As Paris is rocked by attacks yet again, questions are raised over government’s ability to restore sense of security.
French and Belgian police have carried out more than 150 raids in both countries and arrested at least nine people in connection with the deadly Paris attacks .
Monday’s early-morning raids by French police took place in Toulouse, Paris, Jeumont and Grenoble, among other locations where officers blocked streets and searched houses looking for suspects involved in Friday’s attacks, which killed at least 129 people and wounded hundreds more.
The Paris prosecutor, meanwhile, has identified two more suicide bombers that carried out the attacks in the French capital on Friday.
Ahmad al-Mohammad was named as the attacker who blew himself up at the Stade de France, while Paris-born Samy Amimour was identified as one of the suicide bombers at the Bataclan theatre, where at least 80 people were killed.
Earlier, reports emerged that a fugitive directly involved in the attacks was questioned and let go by police near the Belgian border.
French police had released a photo of Salah Abdeslam, a 26-year-old born in Brussels, who is on the run.
Abdeslam was reportedly stopped and questioned by police at the French-Belgian border before he was allowed through.
He was suspected of renting the car that delivered attackers to the Bataclan concert hall. Abdeslam is one of three brothers believed to be involved in the killings; one was arrested in Belgium and another died in the attack, one official said.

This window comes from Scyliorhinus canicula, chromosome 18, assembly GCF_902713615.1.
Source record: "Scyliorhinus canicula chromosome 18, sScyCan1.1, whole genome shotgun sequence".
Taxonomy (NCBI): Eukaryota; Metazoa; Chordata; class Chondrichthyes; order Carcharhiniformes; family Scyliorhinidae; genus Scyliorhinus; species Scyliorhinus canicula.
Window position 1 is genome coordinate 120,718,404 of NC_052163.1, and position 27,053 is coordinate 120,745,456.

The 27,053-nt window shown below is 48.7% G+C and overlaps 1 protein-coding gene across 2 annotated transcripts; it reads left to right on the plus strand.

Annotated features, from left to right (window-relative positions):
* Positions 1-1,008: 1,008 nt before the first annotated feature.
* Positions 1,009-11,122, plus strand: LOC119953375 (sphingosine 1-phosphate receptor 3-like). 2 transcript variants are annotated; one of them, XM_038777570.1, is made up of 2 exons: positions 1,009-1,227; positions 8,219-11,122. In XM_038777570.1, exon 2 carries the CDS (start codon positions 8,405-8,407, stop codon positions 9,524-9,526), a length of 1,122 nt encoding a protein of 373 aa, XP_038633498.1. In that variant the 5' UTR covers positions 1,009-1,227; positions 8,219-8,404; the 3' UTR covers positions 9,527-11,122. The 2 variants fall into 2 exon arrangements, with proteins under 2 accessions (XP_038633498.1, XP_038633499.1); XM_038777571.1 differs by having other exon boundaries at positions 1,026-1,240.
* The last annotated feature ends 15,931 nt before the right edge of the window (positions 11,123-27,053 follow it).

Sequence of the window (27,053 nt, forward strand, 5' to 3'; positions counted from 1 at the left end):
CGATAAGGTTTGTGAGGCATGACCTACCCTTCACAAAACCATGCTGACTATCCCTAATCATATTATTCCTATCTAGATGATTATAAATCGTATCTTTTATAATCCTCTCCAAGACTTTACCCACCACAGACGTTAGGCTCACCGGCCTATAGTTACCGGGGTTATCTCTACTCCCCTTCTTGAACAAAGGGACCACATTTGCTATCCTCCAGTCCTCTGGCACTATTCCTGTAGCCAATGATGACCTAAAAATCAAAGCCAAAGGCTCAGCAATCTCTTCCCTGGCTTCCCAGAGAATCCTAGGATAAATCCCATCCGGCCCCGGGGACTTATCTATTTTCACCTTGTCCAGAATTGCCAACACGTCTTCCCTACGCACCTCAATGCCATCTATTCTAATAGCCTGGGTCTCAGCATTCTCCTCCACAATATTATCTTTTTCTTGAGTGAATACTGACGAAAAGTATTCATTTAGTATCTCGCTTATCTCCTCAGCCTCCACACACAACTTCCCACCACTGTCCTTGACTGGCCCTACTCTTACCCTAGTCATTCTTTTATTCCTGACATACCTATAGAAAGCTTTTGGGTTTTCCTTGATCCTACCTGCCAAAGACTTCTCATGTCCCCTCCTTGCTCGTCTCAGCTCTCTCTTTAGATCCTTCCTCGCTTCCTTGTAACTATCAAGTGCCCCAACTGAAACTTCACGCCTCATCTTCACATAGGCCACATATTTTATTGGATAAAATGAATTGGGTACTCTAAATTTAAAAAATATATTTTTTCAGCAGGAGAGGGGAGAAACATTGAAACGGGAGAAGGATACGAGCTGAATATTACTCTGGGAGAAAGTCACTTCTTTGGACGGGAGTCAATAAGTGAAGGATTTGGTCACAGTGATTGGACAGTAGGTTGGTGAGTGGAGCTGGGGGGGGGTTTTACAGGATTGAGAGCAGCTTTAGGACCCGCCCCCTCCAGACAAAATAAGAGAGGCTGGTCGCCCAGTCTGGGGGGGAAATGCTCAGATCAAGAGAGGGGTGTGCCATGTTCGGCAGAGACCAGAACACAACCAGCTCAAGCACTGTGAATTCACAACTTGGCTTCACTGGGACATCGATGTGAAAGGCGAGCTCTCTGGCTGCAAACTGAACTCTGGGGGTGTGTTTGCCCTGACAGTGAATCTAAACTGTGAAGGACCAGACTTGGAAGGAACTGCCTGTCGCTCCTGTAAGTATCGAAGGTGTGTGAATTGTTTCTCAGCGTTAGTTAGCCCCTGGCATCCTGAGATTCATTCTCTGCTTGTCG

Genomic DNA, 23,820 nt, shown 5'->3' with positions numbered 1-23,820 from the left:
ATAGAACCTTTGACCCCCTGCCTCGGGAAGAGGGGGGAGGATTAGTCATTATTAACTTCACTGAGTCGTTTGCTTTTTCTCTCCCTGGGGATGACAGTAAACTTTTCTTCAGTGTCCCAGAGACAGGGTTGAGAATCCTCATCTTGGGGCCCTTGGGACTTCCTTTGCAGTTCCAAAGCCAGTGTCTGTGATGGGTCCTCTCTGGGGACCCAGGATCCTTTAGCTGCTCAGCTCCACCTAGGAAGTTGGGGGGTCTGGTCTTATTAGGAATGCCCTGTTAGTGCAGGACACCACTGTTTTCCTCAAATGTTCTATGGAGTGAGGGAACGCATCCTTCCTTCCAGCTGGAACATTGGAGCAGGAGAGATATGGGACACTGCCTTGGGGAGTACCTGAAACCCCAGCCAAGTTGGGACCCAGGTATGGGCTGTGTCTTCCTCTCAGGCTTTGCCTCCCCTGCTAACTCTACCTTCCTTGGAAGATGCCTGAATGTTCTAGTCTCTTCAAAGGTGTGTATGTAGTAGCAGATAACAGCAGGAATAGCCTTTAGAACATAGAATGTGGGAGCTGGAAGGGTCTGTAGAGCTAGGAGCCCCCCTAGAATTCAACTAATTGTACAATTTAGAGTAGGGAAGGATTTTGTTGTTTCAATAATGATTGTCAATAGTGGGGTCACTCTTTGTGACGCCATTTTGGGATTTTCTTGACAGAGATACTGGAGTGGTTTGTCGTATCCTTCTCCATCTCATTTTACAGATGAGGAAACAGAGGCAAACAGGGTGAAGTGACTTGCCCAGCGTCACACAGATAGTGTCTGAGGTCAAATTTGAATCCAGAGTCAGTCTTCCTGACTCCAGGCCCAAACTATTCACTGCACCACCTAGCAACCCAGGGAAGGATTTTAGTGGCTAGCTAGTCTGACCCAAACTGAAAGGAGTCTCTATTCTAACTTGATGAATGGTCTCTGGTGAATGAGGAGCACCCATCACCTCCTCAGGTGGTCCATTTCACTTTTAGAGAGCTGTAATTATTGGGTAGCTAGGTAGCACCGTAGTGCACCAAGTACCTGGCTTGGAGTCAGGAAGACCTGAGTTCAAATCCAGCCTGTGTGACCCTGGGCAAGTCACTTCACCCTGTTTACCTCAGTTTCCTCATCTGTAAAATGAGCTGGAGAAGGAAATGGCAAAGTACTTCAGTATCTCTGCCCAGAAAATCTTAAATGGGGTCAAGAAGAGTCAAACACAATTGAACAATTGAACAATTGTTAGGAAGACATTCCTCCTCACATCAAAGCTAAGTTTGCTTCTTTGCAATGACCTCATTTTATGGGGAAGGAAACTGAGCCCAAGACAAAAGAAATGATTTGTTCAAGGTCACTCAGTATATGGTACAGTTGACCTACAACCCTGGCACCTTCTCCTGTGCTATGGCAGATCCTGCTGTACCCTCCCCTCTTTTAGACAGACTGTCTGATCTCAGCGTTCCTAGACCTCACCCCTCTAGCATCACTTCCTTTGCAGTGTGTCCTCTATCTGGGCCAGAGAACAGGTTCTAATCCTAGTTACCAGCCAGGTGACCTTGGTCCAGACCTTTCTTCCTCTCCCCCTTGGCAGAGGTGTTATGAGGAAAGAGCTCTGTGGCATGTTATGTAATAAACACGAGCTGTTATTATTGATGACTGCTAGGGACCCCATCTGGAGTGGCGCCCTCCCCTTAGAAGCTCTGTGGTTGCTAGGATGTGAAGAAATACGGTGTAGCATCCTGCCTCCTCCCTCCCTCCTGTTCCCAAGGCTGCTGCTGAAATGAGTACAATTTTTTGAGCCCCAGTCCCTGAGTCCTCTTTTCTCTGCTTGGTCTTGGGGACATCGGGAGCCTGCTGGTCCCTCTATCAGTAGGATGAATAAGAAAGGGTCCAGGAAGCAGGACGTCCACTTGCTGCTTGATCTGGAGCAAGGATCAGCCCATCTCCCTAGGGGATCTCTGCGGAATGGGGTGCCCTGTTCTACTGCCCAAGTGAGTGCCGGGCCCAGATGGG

Abdeslam is also under an international arrest warrant issued by Belgium.
France’s local media reported 13 raids in Lyon where police said a rocket launcher, among other ammunition, was seized and arrests made.
Al Jazeera’s David Chater, reporting from Paris on Monday, said about 200 members of police tactical units surrounded an address in Toulouse and ammunition and a large amount of cash were also found at one of the locations.
Late on Monday morning, Belgian police carried out a raid in the Brussels district of Molenbeek, state broadcaster RTBF reported.
Al Jazeera’s Paul Brennan, reporting from the Molenbeek district of Brussels where the raid occurred, said the armed police officers had arrived with dogs and had set up a cordon.
The country has also been put on a Level-3 alert, which is the highest it can get, he said.
For his part, Manuel Valls, the French prime minister, confirmed that the raids were linked to Friday’s events and gave warning that more attacks were being planned.
“We know that operations were being prepared and are still being prepared, not only against France but other European countries too,” Valls told RTL radio.
He said France was “making use of the legal framework of the state of emergency to question people who are part of the radical jihadist movement… and all those who advocate hate of the republic”.
French police had earlier identified Omar Ismail Mostefai, a 29-year-old Paris native, as one of the attackers.
Mostefai’s detached finger was found overnight at the Bataclan concert hall, the scene of the bloodiest attack.
The French citizen had been known to police for his alleged links to armed groups but had not been previously linked to violent activities.
Police are also holding six of the man’s relatives.
Earlier, French warplanes hit the Islamic State of Iraq and the Levant (ISIL) group’s Syrian stronghold of Raqqa as world leaders pledged to renew their fight against the armed group.
In its first air strikes against ISIL since the Paris attacks, 12 warplanes, including 10 fighter bombers, dropped 20 bombs on the targets on Sunday night, the French defence ministry said.
“The first target destroyed was used by Daesh [ISIL] as a command post, jihadist recruitment centre and arms and munitions depot. The second held a terrorist training camp,” a ministry statement said.
The planes left from Jordan and the UAE and the strikes were conducted in coordination with US forces, the ministry added.